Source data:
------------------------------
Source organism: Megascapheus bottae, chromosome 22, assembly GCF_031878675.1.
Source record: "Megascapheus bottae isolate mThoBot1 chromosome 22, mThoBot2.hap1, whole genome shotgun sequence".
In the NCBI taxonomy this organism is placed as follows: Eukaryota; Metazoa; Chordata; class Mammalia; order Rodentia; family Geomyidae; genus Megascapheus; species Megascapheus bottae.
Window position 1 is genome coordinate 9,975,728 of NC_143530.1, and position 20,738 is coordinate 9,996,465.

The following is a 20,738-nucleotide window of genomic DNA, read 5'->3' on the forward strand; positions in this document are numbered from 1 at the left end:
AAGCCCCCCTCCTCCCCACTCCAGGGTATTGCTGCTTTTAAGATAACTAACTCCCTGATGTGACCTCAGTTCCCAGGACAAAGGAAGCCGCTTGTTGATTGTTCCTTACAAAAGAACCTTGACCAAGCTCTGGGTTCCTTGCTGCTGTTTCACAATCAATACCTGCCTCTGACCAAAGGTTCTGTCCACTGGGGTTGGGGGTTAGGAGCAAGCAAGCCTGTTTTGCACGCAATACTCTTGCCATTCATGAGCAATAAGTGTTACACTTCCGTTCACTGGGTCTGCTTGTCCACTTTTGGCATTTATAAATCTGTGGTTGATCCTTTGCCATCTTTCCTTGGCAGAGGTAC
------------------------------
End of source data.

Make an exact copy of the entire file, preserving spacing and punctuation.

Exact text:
Source organism: Megascapheus bottae, chromosome 22, assembly GCF_031878675.1.
Source record: "Megascapheus bottae isolate mThoBot1 chromosome 22, mThoBot2.hap1, whole genome shotgun sequence".
In the NCBI taxonomy this organism is placed as follows: Eukaryota; Metazoa; Chordata; class Mammalia; order Rodentia; family Geomyidae; genus Megascapheus; species Megascapheus bottae.
Window position 1 is genome coordinate 9,975,728 of NC_143530.1, and position 20,738 is coordinate 9,996,465.

The following is a 20,738-nucleotide window of genomic DNA, read 5'->3' on the forward strand; positions in this document are numbered from 1 at the left end:
AAGCCCCCCTCCTCCCCACTCCAGGGTATTGCTGCTTTTAAGATAACTAACTCCCTGATGTGACCTCAGTTCCCAGGACAAAGGAAGCCGCTTGTTGATTGTTCCTTACAAAAGAACCTTGACCAAGCTCTGGGTTCCTTGCTGCTGTTTCACAATCAATACCTGCCTCTGACCAAAGGTTCTGTCCACTGGGGTTGGGGGTTAGGAGCAAGCAAGCCTGTTTTGCACGCAATACTCTTGCCATTCATGAGCAATAAGTGTTACACTTCCGTTCACTGGGTCTGCTTGTCCACTTTTGGCATTTATAAATCTGTGGTTGATCCTTTGCCATCTTTCCTTGGCAGAGGTAC